Training is a key part of The Pirbright Institute’s mission and each year the Institute offers a diverse range of research projects for prospective PhD students. During their time at Pirbright, students would normally attend (and hopefully present at), at least one international conference - supported by senior Institute scientists.
Dr Lynda Moore, Head of Academic Affairs and Training at the Institute, believes attending international conferences is a crucial part of a student’s development: “Students are strongly encouraged to attend at least one, preferably international event, while they are with us. Such events are invaluable opportunities; helping to build a student’s confidence both in regards to networking and presenting their work.
“Part of our role at Pirbright is to prepare them for their future career, which might be in research or a variety of other science-related fields. Conferences bring together likeminded people from a variety of backgrounds, and students can make important contacts that make all the difference to their future”.
Recently a delegation of scientists and PhD students attended the 10th Annual EPIZONE conference (the European research group) in Madrid, to share their research on some of the viral diseases studied at Pirbright, including African swine fever virus, African horse sickness virus and bluetongue virus.
Young scientist Lyndsay Cooke, who is studying bluetongue virus, was one of several Institute students attending EPIZONE and she found it a very valuable experience: “This was the first time I had presented my own work at an international conference and it was a fantastic opportunity to highlight my findings, and of course promote myself and my research to potential future collaborators, funders and employers.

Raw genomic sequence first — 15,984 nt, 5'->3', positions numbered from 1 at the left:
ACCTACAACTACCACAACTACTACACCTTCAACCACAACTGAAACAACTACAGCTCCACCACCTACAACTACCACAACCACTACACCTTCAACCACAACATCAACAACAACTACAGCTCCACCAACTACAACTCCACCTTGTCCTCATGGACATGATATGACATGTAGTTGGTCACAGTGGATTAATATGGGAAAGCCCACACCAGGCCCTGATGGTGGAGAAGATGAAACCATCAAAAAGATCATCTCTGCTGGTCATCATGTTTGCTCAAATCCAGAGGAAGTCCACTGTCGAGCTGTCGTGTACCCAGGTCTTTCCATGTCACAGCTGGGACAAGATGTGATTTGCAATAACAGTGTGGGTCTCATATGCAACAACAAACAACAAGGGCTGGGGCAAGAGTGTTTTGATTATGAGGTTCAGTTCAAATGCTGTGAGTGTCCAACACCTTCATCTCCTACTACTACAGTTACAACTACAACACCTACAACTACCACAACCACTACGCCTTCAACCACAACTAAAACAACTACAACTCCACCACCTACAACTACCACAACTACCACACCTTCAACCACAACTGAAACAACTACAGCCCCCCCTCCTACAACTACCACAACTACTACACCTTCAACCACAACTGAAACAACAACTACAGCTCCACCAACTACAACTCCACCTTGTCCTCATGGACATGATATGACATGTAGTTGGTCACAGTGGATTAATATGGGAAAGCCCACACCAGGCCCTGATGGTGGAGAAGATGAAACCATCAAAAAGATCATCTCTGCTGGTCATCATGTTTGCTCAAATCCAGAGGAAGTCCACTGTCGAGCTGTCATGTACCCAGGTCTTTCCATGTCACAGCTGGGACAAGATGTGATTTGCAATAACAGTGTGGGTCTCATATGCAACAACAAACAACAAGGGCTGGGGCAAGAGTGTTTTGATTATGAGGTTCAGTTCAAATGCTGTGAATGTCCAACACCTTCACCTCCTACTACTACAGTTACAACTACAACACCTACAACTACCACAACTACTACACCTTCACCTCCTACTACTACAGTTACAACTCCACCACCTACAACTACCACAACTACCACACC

“There was a diverse range of topics on animal diseases discussed at the conference, giving us access to some world-leading experts.
"I found the networking opportunities during the conference particularly helpful, as they give you a perfect chance to meet, discuss and troubleshoot your science with others working elsewhere on the same issue or virus.
“Organisers also held `Young EPIZONE` - this was a pre-conference event for all the young scientists that were attending. This was a fun ice-breaker for the main conference, which not only helped me get to know other students, but also provided useful advice from various speakers on networking, promoting your research and applying for funding”.
Tamara said: “I was delighted but surprised to win, as there were many posters on display with some excellent designs. I had quite a bit of interest from other scientists in my research, as ASFV was a popular topic of discussion at the event, due to the continued outbreaks in Eastern Europe”.
Tamara wins first prize for Pirbright
Former Institute student, Dr Tamara Jabbar, was also part of the Institute delegation at EPIZONE, and presented her research in the poster exhibition - winning first prize! The poster, which illustrated her study comparing different methods of immunising pigs against African swine fever virus (ASFV), was judged both ‘eye catching’ and ‘informative’ by the international judges.
Creating an award-winning poster isn’t easy however, as scientists need to communicate complex science in an accessible and creative way, in a limited space.
Tamara said: “Design is very subjective, but if you can use some striking images I think that really helps. I included some humour too, which is also subjective, but the judges really liked my cartoon, so it worked very well for me!”